Or as those canny Romans said : Quis Custodiet Ipsos Custodes?

You have a firewall to protect the users and servers behind it. That's great. But these days the firewall will often be the VPN server and half a dozen other things as well and so it isn't just examining traffic and passing it through (or not) it's also receiving traffic itself.

What happens if there's a vulnerability in one of those other services... and that vulnerability can be exploited to take over the whole firewall? That's roughly what we've seen with the recent Fortigate SSL VPN issue, but the issue is not unique to Fortigate or VPNs.

The fact is, you need to protect the firewall itself and to detect (and prevent) attacks on it. Well you could add another firewall in front of it, but that defeats the whole point of a single access point, so what we really need is a way to have the firewall protect itself. By far the easiest and safest way to do that is to block malicious IP addresses from even connecting to the device (or  the devices behind it). Basic IP blocks are normally applied to all traffic on the external interface and they happen immediately, before reaching the higher inspection levels that decide whether this traffic is for the internal SSL VPN, the mail server in the DMZ or whatever. Critically this means that it will stop attempts to hack the firewall itself.

How Attackers Work

The best news about this is the way that bad guys identify a device to try and exploit. Typically the first step is to use very noisy scanners that sweep the entire internet looking for devices that may be vulnerable. If those IP addresses are blocked then the bad guys will conclude there's nothing there and move on. If there's a response - even if the response is "not found" - then the bad guys know there's something they can try to attack. That is usually handled by a different device and IP address - one more directly controlled by the hackers unlike the fully automated scanner bots.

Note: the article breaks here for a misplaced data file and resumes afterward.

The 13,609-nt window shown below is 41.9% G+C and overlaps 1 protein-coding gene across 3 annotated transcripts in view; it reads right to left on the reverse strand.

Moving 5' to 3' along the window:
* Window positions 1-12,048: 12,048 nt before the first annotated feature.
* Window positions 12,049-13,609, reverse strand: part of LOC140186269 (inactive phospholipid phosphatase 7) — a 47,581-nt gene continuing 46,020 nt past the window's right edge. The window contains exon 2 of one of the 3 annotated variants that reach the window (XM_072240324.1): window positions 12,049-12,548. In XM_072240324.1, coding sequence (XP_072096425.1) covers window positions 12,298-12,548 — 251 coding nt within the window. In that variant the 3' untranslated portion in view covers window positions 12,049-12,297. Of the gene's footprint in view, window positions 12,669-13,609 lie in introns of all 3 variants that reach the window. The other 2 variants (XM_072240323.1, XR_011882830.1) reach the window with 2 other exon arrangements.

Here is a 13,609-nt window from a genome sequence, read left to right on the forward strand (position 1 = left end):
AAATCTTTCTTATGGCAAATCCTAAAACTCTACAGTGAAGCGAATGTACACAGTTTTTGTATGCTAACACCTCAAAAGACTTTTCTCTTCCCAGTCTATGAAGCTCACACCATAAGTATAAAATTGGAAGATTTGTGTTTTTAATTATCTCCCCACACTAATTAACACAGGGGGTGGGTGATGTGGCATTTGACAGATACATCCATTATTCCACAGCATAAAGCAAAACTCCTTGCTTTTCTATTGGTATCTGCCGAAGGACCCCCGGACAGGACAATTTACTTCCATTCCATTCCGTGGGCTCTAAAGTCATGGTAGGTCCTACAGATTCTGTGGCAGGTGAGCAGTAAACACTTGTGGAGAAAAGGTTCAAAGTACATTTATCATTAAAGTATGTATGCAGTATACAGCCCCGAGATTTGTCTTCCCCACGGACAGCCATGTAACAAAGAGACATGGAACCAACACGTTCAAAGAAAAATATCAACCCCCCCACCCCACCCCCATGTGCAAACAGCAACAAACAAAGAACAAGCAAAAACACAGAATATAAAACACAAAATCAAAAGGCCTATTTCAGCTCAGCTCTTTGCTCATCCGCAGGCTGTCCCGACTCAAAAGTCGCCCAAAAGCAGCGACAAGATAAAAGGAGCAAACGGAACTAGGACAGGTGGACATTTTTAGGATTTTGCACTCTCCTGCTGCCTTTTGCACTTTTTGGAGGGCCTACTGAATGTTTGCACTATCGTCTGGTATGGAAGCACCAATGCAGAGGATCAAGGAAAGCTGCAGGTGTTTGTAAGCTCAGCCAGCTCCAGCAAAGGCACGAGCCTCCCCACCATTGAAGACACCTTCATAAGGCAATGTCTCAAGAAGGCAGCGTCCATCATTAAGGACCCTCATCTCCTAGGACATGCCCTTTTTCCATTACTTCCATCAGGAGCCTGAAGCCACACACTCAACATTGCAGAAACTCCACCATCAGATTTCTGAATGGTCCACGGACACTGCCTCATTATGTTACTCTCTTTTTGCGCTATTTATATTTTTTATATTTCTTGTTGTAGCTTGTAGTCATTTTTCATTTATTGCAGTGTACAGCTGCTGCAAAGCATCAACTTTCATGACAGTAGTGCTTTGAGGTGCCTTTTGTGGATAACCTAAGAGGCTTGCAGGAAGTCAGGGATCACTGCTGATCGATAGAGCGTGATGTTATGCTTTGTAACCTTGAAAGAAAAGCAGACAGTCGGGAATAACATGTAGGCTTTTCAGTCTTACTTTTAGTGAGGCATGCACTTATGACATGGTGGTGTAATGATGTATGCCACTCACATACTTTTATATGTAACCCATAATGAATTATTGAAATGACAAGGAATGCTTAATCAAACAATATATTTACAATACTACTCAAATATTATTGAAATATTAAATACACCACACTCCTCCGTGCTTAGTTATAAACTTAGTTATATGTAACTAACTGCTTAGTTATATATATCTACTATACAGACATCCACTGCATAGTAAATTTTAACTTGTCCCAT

That means there are at least two chances to stop the attack by blocking known bad IP addresses - the noisy scanner and the less well known but still frequently reused exploiter. And, if by some chance, the firewall is hacked because neither of the attacking devices used known malicious IPs, the same IP blocks will likely stop the call-homes or download requests that come when the exploit has run. This provides an opportunity to discover the exploit through block reporting and significantly limit the damage done.

How to get the list of known IPs?

Ask us. Seriously, that's the easy bit. We've been collating these lists from our own research and hundreds of other sources for over a decade now and we keep those lists updated as new malicious IP addresses are found and as older ones are cleaned up. We work with almost all firewalls and WAFs, we work with devices where ever they are: at the main data center, in branch offices or in the cloud. 

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